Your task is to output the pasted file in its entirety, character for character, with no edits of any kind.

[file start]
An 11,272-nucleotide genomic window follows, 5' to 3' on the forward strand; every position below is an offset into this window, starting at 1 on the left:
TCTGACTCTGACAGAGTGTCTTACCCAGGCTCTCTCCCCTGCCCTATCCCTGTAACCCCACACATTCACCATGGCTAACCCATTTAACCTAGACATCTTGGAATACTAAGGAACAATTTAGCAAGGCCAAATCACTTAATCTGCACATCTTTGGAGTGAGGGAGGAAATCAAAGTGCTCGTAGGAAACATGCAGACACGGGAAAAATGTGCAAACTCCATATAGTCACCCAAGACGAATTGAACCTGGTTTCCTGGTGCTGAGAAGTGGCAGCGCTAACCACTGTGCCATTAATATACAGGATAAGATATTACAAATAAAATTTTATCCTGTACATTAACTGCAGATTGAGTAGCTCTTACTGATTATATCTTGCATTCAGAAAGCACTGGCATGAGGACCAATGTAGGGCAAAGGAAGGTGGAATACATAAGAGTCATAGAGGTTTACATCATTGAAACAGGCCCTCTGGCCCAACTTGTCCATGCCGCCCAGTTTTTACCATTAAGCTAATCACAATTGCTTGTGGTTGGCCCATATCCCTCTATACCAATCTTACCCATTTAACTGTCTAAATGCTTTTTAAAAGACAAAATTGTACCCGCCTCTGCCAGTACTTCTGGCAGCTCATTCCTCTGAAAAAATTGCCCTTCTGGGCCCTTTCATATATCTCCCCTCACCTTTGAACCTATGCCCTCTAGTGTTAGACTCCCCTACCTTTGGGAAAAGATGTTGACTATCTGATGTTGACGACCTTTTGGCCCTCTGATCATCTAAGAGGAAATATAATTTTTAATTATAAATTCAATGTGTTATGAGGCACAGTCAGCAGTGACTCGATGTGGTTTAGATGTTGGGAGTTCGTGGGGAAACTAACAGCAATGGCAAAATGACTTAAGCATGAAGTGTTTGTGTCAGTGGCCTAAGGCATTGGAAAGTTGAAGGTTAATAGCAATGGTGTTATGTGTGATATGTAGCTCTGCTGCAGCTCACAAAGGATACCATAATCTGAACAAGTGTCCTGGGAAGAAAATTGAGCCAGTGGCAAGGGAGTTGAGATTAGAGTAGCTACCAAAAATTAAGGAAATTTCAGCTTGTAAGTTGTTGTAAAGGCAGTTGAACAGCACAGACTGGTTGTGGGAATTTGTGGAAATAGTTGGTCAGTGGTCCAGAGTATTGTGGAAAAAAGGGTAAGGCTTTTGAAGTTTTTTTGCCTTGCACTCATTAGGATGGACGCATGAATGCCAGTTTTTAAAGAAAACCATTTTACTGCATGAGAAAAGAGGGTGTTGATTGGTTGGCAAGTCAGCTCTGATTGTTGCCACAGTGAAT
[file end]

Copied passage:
An 11,272-nucleotide genomic window follows, 5' to 3' on the forward strand; every position below is an offset into this window, starting at 1 on the left:
TCTGACTCTGACAGAGTGTCTTACCCAGGCTCTCTCCCCTGCCCTATCCCTGTAACCCCACACATTCACCATGGCTAACCCATTTAACCTAGACATCTTGGAATACTAAGGAACAATTTAGCAAGGCCAAATCACTTAATCTGCACATCTTTGGAGTGAGGGAGGAAATCAAAGTGCTCGTAGGAAACATGCAGACACGGGAAAAATGTGCAAACTCCATATAGTCACCCAAGACGAATTGAACCTGGTTTCCTGGTGCTGAGAAGTGGCAGCGCTAACCACTGTGCCATTAATATACAGGATAAGATATTACAAATAAAATTTTATCCTGTACATTAACTGCAGATTGAGTAGCTCTTACTGATTATATCTTGCATTCAGAAAGCACTGGCATGAGGACCAATGTAGGGCAAAGGAAGGTGGAATACATAAGAGTCATAGAGGTTTACATCATTGAAACAGGCCCTCTGGCCCAACTTGTCCATGCCGCCCAGTTTTTACCATTAAGCTAATCACAATTGCTTGTGGTTGGCCCATATCCCTCTATACCAATCTTACCCATTTAACTGTCTAAATGCTTTTTAAAAGACAAAATTGTACCCGCCTCTGCCAGTACTTCTGGCAGCTCATTCCTCTGAAAAAATTGCCCTTCTGGGCCCTTTCATATATCTCCCCTCACCTTTGAACCTATGCCCTCTAGTGTTAGACTCCCCTACCTTTGGGAAAAGATGTTGACTATCTGATGTTGACGACCTTTTGGCCCTCTGATCATCTAAGAGGAAATATAATTTTTAATTATAAATTCAATGTGTTATGAGGCACAGTCAGCAGTGACTCGATGTGGTTTAGATGTTGGGAGTTCGTGGGGAAACTAACAGCAATGGCAAAATGACTTAAGCATGAAGTGTTTGTGTCAGTGGCCTAAGGCATTGGAAAGTTGAAGGTTAATAGCAATGGTGTTATGTGTGATATGTAGCTCTGCTGCAGCTCACAAAGGATACCATAATCTGAACAAGTGTCCTGGGAAGAAAATTGAGCCAGTGGCAAGGGAGTTGAGATTAGAGTAGCTACCAAAAATTAAGGAAATTTCAGCTTGTAAGTTGTTGTAAAGGCAGTTGAACAGCACAGACTGGTTGTGGGAATTTGTGGAAATAGTTGGTCAGTGGTCCAGAGTATTGTGGAAAAAAGGGTAAGGCTTTTGAAGTTTTTTTGCCTTGCACTCATTAGGATGGACGCATGAATGCCAGTTTTTAAAGAAAACCATTTTACTGCATGAGAAAAGAGGGTGTTGATTGGTTGGCAAGTCAGCTCTGATTGTTGCCACAGTGAAT